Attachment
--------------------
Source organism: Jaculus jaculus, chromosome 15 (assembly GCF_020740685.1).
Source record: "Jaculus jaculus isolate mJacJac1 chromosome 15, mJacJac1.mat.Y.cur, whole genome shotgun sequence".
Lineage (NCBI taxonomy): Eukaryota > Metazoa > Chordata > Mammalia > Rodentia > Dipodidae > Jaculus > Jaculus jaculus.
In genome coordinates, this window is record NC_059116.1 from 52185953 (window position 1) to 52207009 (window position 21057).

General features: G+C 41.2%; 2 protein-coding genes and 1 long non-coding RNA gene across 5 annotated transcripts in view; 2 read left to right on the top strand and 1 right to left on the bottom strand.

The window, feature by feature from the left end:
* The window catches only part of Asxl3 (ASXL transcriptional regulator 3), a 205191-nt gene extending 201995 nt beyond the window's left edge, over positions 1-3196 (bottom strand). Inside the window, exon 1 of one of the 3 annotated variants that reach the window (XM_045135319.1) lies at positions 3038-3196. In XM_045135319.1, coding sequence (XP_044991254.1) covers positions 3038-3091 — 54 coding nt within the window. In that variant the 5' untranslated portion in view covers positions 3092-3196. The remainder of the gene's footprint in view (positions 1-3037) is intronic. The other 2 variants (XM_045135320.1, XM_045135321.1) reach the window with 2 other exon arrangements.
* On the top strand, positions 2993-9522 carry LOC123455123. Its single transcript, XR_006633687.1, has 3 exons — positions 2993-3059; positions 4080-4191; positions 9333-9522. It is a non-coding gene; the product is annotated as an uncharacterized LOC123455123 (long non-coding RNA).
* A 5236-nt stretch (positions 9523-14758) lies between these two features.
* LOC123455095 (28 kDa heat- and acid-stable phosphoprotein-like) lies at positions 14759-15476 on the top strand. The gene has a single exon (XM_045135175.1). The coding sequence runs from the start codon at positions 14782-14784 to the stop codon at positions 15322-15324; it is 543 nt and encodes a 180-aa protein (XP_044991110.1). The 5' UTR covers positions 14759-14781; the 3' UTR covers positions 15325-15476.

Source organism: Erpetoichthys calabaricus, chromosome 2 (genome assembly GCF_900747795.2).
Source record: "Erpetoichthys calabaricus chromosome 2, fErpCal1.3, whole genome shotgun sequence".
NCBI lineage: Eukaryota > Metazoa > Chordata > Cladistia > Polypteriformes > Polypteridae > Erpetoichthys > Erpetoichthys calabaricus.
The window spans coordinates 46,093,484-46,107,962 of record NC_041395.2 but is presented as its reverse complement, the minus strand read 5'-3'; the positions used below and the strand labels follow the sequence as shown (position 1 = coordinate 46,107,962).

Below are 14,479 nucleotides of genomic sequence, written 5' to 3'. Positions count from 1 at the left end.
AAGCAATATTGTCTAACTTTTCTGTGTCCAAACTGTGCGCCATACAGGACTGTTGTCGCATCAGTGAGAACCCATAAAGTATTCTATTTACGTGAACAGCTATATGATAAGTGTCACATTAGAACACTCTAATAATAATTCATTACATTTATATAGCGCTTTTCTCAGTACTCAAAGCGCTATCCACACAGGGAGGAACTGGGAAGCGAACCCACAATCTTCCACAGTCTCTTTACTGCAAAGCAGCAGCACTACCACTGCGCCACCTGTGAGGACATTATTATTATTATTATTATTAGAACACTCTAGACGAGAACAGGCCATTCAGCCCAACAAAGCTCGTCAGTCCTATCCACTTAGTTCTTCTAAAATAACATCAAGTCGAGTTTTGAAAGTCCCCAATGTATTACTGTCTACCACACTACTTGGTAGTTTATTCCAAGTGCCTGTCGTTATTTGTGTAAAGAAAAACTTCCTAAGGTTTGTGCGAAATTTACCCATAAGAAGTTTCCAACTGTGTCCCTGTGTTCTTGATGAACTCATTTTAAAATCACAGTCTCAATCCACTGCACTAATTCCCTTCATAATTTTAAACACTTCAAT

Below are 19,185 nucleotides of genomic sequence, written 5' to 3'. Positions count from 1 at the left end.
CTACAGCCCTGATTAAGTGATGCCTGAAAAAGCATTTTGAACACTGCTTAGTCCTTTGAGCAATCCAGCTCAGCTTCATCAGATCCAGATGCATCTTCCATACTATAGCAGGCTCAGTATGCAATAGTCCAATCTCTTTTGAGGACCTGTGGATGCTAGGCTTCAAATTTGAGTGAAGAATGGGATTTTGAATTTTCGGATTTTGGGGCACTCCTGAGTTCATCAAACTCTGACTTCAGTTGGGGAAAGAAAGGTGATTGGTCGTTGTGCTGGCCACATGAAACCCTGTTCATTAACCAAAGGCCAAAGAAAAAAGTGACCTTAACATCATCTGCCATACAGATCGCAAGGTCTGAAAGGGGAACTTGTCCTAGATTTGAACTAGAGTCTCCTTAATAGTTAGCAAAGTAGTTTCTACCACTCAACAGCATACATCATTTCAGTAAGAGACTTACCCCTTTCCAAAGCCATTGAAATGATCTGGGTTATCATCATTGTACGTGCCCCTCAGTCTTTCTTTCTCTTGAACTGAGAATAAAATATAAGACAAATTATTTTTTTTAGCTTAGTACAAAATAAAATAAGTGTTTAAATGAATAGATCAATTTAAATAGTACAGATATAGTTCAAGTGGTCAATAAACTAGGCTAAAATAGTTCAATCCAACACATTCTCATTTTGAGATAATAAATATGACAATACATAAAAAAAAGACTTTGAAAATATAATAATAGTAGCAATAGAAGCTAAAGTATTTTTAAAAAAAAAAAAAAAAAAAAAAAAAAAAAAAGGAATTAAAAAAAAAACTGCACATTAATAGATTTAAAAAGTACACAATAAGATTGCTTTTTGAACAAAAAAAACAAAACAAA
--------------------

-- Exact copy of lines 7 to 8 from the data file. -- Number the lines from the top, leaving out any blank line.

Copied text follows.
* The window catches only part of Asxl3 (ASXL transcriptional regulator 3), a 205191-nt gene extending 201995 nt beyond the window's left edge, over positions 1-3196 (bottom strand). Inside the window, exon 1 of one of the 3 annotated variants that reach the window (XM_045135319.1) lies at positions 3038-3196. In XM_045135319.1, coding sequence (XP_044991254.1) covers positions 3038-3091 — 54 coding nt within the window. In that variant the 5' untranslated portion in view covers positions 3092-3196. The remainder of the gene's footprint in view (positions 1-3037) is intronic. The other 2 variants (XM_045135320.1, XM_045135321.1) reach the window with 2 other exon arrangements.
* On the top strand, positions 2993-9522 carry LOC123455123. Its single transcript, XR_006633687.1, has 3 exons — positions 2993-3059; positions 4080-4191; positions 9333-9522. It is a non-coding gene; the product is annotated as an uncharacterized LOC123455123 (long non-coding RNA).